Limited communication was coupled with limited interaction. He wouldn’t do anything for her unless he absolutely had to. When she asked him to pick her up from the airport while returning from an official trip, he pointed to the availability of taxis. Around the same time, she discovered that she got on his nerves. He had a problem with having to deal with her niggling troubles,  like her habit of catching a cold. Indeed, she often caught colds that confined her to the bed for days, invariably a bout of coughing would follow that sometimes lasted for weeks. He told her that he could not sleep with her coughing so loudly, so she moved to their spare room for the duration of her illnesses. He also disapproved of them sleeping under a warm quilt in winter, finding it suffocating.  He was someone who could clear the snow in a t-shirt and shorts. For some years, she tried to survive under a thin quilt, but it resulted in her suffering from colds practically all the way from October until March and so one year she moved to the spare room for the whole winter. He took it as a sign of both her lack of discipline and her sexual frigidity. By this time, every sentence he directed to her was filled with exasperation, as if he wanted to tell her: ‘Cannot you see how much it costs me to put up with you?’ Indeed, he did not even need to talk. It was enough for him to sigh. When he returned home from work, he immediately started to take a deep breath and release the air so loudly that she could hear his sigh upstairs. The trail of his sighs was a trail of her misdemeanours. It usually started in the kitchen, where the cooker was always dirty from some over boiled food (she cooked everything on the highest temperature) and finished in the spare room, where he discovered the most offending items, such as a large pile of women’s magazines and a small pile of painkillers, not mentioning the thick quilt on a permanently unmade bed. He did not know that she was also using anti-depressants, but these she never showed to him – they were hidden in the depth of her handbag. She knew that it was best to keep this trail of disgrace intact, because this provided him with a certain routine at home, which gave him a sense of security. By contrast, he got frustrated when his trail was broken, for example, when he found their kitchen spotless or instead of the women’s magazines there was Joyce’s ‘Ulysses’ on her bedside table. On such occasions, he marched  through the house like a hungry lion in a  cage, impatiently waiting for its dinner meat.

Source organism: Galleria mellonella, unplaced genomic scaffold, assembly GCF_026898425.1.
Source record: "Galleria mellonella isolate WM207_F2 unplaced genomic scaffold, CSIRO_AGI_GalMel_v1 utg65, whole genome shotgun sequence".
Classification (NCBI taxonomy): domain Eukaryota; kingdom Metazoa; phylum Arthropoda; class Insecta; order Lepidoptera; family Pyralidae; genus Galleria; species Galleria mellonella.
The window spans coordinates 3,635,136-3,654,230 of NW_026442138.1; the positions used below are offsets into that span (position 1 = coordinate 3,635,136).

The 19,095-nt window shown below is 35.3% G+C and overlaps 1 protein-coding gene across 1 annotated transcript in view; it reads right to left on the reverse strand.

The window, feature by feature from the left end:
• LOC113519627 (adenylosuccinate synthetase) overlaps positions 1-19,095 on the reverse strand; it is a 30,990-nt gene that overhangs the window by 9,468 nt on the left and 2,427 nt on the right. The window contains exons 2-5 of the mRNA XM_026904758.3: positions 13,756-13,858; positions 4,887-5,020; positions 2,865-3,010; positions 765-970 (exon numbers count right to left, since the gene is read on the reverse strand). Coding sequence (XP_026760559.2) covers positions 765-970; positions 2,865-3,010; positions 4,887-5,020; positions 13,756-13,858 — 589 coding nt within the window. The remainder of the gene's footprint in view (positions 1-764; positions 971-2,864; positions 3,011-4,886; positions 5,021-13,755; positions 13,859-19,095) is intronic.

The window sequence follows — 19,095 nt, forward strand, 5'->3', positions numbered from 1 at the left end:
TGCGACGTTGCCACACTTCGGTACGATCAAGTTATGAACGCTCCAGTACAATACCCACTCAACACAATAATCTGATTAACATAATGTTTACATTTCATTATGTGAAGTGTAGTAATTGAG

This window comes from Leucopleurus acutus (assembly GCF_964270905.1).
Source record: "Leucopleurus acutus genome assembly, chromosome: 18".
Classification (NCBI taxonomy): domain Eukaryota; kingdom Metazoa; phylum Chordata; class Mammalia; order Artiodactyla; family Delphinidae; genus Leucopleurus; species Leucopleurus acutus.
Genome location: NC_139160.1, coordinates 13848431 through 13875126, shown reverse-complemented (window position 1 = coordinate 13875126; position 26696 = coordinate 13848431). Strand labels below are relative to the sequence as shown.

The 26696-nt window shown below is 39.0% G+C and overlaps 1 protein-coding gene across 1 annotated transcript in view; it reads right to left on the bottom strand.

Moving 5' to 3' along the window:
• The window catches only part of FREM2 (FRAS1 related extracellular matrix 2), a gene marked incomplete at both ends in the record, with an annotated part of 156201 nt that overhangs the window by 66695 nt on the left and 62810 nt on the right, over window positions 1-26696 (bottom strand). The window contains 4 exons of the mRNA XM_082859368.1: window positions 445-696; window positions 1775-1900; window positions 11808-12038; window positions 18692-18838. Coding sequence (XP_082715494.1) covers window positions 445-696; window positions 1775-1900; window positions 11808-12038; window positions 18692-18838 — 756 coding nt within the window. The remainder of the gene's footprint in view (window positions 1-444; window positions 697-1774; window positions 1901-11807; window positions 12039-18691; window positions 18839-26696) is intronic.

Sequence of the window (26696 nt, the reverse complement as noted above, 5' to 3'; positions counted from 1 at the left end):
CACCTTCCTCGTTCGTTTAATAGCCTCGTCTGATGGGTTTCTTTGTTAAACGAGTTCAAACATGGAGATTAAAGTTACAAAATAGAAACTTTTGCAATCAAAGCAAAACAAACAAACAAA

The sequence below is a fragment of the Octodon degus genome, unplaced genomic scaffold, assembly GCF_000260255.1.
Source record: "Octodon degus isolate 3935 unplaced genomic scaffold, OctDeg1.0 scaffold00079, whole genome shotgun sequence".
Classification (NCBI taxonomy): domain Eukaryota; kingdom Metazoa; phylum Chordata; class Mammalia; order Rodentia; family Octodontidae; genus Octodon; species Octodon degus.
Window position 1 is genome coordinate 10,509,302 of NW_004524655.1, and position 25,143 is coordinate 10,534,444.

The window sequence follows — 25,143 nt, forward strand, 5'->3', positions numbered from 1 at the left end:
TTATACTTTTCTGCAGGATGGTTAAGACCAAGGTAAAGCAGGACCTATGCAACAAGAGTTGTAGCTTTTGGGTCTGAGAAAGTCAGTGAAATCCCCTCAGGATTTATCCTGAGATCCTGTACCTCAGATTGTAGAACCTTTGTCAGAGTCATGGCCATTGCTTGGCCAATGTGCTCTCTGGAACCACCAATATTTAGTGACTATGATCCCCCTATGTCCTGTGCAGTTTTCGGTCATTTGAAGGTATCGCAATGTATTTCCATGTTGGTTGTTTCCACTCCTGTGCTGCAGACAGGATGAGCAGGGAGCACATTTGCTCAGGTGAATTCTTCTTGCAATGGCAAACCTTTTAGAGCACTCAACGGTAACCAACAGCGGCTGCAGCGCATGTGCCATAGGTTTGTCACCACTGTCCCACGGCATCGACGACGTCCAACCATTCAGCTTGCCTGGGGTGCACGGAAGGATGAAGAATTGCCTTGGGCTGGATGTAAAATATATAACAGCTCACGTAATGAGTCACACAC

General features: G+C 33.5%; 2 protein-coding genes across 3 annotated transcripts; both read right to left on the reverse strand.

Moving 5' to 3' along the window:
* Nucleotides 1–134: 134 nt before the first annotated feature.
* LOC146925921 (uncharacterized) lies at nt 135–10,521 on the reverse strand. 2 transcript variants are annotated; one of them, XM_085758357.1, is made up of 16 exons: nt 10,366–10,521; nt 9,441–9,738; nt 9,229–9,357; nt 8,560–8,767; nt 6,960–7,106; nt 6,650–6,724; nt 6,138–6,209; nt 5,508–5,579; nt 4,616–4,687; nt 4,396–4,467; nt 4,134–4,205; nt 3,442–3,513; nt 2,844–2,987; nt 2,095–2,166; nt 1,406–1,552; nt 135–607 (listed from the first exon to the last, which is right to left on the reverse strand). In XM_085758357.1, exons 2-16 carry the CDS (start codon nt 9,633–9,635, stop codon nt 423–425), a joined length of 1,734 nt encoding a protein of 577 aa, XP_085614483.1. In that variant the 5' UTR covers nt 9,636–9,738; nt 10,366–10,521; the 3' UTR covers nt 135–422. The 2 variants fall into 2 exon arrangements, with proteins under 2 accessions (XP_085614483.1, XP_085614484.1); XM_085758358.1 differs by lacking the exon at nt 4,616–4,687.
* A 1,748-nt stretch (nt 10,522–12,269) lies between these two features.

A moment came when there seemed no point to pretend that the old love was still there, only clouded or polluted. It was annihilated, full stop. He did not love her anymore and she reciprocated with unloving him. She decided that there were two ways to solve their predicament. One was to leave him. This would mean accepting that her heart was broken but avoiding it being broken every day, 24/7. The second solution was to put up with it. She chose the second option. Why?  Partly because the death of their love was not spectacular, but gradual, like a prolonged illness, to which one has time to get used. She also convinced herself that love was a luxury; other things were more important, like paying off the mortgage and ensuring that their children lived with both parents, at least till they were ready to fly the nest. After all, if love was a basic human right, Amnesty International would devote part of its magazine to the plight of the unloved. Instead, it only published stories of imprisonment and torture. Slow unlove was even avoided in women’s magazines, which preferred to publish stories of love or love properly finished by extramarital affairs, divorces  and moving on (to a new love).